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J Control Release. 2019 Apr 10;299:31-43. doi: 10.1016/j.jconrel.2019.02.030. Epub 2019 Feb 21.

Measuring particle size distribution of nanoparticle enabled medicinal products, the joint view of EUNCL and NCI-NCL. A step by step approach combining orthogonal measurements with increasing complexity.

Author information

1
Univ. Grenoble Alpes, CEA, LETI, F-38000 Grenoble, France. Electronic address: fanny.caputo@cea.fr.
2
Nanotechnology Characterization Laboratory, Cancer Research Technology Program, Leidos Biomedical Research, Inc., Frederick National Laboratory for Cancer Research, Frederick, MD 21702, USA.
3
European Commission, Joint Research Centre, Via Enrico Fermi 2749, 21027 Ispra, VA, Italy.
4
Swiss Federal Laboratories for Materials Research and Testing, Laboratory for Particles-Biology Interactions, EMPA, Lerchenfeldstrasse 5, St. Gallen CH-9014, Switzerland.
5
Laboratory for Biological Characterisation of Advanced Materials (LBCAM), Department of Clinical Medicine, Trinity Translational Medicine Institute (TTMI), School of Medicine, Trinity College Dublin, Dublin 8, Ireland; AMBER Centre and CRANN Institute, Trinity College Dublin, Dublin 2, Ireland. Electronic address: PRINAMEA@tcd.ie.

Abstract

The particle size distribution (PSD) and the stability of nanoparticles enabled medicinal products (NEP) in complex biological environments are key attributes to assess their quality, safety and efficacy. Despite its low resolution, dynamic light scattering (DLS) is the most common sizing technique since the onset of NEP in pharmaceutical technologies. Considering the limitations of the existing sizing measurements and the challenges posed by complex NEPs both scientists and regulators encourage the combination of multiple orthogonal high-resolution approaches to shed light in the NEP sizing space (e.g. dynamic light scattering, electron microscopy, field flow fractionation coupled to online sizing detectors, centrifugal techniques, particle tracking analysis and tunable resistive pulse sensing). The pharmaceutical and biotechnology developers are now challenged to find their own pragmatic characterisation approaches, which should be fit for purpose and minimize costs at the same time, in a complicated landscape where only a few standards exist. In order to support the community, the European Nanomedicine Characterisation Laboratory (EUNCL) and the US National Cancer Institute Nanotechnology Characterization Laboratory (NCI-NCL) have jointly developed multiple standard operating procedures (SOPs) for NEP assessment, including the measurements of particle size distribution, and are offering wide access to their 'state of the art' characterisation platforms, in addition to making SOPs publicly available. This joint perspective article would like to present the NCI-NCL and EUNCL multi-step approach of incremental complexity to measure particle size distribution and size stability of NEPs, consisting of a quick preliminary step to assess sample integrity and stability by low resolution techniques (pre-screening), followed by the combination of complementary high resolution sizing measurements performed both in simple buffers and in complex biological media. Test cases are presented to demonstrate: i) the need for employing at least one high-resolution sizing technique, ii) the importance of selecting the correct sizing techniques for the purpose, and iii) the robustness of utilizing orthogonal sizing techniques to study the physical properties of complex NEP samples.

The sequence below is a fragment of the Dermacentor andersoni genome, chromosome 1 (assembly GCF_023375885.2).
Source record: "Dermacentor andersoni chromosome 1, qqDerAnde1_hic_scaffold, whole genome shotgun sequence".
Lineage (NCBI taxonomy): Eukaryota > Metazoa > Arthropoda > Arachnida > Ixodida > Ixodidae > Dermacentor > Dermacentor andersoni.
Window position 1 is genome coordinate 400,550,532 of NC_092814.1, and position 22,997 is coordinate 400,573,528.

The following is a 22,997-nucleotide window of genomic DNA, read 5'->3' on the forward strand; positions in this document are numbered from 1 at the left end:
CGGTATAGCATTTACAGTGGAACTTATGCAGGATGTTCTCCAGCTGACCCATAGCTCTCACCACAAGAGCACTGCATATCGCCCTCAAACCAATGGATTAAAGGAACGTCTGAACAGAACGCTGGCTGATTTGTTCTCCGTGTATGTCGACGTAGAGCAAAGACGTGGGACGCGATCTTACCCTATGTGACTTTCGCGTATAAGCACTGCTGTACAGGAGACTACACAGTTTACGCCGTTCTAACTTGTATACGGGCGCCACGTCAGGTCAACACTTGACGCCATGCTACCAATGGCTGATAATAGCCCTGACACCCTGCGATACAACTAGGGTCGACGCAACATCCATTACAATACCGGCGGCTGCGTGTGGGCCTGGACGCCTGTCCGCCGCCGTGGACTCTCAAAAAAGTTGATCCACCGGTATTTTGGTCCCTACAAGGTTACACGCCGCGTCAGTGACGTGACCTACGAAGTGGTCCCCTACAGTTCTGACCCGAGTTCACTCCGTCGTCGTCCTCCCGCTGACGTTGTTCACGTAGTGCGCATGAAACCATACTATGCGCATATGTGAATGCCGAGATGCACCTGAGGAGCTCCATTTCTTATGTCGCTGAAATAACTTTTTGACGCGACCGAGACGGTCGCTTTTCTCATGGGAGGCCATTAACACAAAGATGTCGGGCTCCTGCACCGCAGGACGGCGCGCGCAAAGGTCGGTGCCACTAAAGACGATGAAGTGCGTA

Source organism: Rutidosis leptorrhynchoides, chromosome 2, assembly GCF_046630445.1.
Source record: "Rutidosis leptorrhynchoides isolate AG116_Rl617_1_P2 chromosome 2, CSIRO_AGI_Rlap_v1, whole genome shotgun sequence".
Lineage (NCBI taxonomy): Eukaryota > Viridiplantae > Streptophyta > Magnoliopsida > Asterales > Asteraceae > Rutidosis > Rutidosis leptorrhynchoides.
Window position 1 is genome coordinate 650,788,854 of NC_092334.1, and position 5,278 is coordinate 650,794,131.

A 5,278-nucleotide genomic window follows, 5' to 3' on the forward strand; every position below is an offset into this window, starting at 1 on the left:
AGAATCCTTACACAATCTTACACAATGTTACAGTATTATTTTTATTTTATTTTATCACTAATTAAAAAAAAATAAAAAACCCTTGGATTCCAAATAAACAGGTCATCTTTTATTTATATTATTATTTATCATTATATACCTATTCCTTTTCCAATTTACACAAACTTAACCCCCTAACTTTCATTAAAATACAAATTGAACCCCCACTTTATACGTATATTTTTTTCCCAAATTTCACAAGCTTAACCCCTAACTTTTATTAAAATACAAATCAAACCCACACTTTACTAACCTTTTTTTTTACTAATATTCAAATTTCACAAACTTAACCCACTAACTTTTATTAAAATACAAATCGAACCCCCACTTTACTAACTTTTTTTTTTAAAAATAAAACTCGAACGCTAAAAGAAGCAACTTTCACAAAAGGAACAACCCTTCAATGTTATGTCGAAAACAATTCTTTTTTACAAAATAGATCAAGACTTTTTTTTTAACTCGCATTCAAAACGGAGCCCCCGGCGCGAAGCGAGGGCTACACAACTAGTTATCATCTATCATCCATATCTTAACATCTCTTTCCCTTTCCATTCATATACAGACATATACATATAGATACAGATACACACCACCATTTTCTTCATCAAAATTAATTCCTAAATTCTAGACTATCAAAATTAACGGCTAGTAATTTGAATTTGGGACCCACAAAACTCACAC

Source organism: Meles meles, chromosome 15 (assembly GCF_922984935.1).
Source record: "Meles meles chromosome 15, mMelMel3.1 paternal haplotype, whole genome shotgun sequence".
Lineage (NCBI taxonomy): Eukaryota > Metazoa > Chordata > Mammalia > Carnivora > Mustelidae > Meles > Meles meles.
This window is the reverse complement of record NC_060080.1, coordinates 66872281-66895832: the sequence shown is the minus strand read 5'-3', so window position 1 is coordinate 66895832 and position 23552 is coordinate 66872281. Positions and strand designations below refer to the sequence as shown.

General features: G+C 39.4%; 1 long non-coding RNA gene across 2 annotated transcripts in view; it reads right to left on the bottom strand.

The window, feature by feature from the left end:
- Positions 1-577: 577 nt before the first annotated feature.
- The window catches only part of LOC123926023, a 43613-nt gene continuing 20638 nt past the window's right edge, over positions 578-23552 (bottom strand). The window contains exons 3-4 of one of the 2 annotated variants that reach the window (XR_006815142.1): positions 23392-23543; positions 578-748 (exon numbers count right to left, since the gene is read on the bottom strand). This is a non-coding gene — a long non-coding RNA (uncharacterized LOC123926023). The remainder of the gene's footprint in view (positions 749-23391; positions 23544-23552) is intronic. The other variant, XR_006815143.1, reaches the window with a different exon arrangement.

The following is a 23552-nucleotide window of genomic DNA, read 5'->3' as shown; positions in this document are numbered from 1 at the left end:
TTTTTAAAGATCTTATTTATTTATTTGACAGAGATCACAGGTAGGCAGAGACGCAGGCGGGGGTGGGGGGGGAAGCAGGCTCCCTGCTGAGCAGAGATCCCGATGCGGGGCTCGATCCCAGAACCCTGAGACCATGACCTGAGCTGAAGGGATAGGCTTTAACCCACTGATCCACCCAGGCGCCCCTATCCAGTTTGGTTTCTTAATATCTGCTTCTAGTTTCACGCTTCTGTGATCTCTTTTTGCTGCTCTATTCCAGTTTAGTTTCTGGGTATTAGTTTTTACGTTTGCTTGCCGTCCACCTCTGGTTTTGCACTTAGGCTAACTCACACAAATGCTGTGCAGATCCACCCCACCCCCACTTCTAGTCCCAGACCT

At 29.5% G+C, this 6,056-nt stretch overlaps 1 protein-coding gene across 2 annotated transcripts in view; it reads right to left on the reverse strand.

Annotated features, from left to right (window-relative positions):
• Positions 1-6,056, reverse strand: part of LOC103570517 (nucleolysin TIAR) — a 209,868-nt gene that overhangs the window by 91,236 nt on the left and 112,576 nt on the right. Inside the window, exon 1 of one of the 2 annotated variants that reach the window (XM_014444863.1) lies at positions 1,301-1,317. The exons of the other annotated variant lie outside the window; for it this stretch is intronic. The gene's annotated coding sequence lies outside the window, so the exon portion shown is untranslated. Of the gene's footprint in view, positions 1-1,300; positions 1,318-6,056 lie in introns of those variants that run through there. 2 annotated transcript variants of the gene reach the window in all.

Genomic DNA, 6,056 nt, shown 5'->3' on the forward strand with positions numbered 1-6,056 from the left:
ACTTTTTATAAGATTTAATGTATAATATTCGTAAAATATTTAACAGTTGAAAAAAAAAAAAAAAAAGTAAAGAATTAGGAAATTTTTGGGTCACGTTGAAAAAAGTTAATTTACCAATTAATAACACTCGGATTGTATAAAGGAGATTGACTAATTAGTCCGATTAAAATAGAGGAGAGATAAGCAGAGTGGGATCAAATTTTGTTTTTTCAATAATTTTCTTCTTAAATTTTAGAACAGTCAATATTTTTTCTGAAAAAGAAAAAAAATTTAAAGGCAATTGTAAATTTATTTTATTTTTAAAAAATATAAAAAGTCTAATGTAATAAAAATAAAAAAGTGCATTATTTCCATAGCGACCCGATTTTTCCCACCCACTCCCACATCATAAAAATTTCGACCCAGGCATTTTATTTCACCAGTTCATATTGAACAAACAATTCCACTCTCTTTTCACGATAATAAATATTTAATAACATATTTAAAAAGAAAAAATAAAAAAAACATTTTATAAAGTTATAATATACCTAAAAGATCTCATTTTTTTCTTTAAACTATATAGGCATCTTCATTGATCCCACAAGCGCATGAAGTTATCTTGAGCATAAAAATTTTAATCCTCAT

KEYWORDS:

Morphology; Nanomedicine; Nanoparticles enabled medicinal products; Particle size distribution; Physico-chemical properties; Standard operating procedures (SOPs)

PMID:
30797868
DOI:
10.1016/j.jconrel.2019.02.030
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